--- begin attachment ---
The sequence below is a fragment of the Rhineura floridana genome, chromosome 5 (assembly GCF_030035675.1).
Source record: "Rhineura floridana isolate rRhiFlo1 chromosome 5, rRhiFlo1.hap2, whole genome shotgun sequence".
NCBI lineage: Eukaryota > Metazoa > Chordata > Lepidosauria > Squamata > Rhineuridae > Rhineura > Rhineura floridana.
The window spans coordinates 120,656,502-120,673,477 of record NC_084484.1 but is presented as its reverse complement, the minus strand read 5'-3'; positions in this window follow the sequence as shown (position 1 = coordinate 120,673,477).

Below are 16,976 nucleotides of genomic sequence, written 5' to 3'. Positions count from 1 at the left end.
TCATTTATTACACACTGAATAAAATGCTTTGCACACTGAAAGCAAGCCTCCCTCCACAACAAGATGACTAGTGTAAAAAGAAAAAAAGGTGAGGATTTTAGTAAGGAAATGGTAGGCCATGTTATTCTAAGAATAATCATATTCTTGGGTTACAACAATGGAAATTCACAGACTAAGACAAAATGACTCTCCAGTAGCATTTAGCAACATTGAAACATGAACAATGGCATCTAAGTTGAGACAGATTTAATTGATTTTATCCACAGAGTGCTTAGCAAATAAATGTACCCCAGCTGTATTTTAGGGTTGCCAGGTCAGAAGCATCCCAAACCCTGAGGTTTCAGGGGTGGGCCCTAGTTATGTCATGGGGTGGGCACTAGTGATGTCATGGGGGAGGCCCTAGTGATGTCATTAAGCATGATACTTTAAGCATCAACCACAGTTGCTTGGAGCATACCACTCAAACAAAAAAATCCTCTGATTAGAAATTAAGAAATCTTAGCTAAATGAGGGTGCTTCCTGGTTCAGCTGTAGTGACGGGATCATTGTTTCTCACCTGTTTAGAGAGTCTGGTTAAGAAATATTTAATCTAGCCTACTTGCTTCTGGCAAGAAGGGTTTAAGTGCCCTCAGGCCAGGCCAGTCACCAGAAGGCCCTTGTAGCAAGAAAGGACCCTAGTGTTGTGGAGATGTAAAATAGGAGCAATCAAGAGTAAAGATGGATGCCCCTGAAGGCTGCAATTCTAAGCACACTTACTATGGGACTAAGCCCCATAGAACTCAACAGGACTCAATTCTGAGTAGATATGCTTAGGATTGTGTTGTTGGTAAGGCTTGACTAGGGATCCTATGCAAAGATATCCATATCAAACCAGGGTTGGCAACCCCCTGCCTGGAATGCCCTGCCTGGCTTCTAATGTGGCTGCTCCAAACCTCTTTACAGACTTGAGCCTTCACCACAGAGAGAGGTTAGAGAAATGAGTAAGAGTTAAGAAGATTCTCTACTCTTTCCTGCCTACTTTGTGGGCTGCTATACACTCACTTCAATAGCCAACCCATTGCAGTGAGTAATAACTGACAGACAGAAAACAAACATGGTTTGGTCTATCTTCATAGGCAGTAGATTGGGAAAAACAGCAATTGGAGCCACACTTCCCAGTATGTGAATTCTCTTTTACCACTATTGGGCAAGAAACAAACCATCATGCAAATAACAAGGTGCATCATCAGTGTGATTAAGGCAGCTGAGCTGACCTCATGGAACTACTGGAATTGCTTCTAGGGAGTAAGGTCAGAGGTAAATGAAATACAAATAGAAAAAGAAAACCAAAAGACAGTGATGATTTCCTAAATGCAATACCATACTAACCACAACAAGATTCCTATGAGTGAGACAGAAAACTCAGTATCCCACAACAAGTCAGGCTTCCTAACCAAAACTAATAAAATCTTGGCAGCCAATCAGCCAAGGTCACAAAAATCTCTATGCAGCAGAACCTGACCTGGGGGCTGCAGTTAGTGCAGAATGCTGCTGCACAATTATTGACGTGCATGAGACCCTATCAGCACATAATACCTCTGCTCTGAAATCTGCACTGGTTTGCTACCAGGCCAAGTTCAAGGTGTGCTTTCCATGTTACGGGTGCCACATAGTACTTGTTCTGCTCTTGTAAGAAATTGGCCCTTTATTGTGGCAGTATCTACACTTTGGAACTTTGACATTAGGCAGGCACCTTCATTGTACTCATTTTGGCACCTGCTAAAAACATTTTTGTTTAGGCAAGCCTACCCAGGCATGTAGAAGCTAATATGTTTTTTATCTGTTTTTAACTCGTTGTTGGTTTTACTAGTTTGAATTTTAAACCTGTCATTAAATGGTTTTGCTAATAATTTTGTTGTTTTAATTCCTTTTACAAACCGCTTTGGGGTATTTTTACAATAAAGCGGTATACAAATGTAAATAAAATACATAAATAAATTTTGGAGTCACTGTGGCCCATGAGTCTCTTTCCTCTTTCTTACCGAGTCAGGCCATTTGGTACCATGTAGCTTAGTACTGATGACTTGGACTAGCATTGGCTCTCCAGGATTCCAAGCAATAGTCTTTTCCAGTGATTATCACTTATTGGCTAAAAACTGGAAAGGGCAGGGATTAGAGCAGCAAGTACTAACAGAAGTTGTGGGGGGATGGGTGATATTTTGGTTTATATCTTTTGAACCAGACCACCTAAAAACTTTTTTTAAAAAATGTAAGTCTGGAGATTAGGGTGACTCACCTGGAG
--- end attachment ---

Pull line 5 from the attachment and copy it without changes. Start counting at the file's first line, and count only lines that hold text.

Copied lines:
Below are 16,976 nucleotides of genomic sequence, written 5' to 3'. Positions count from 1 at the left end.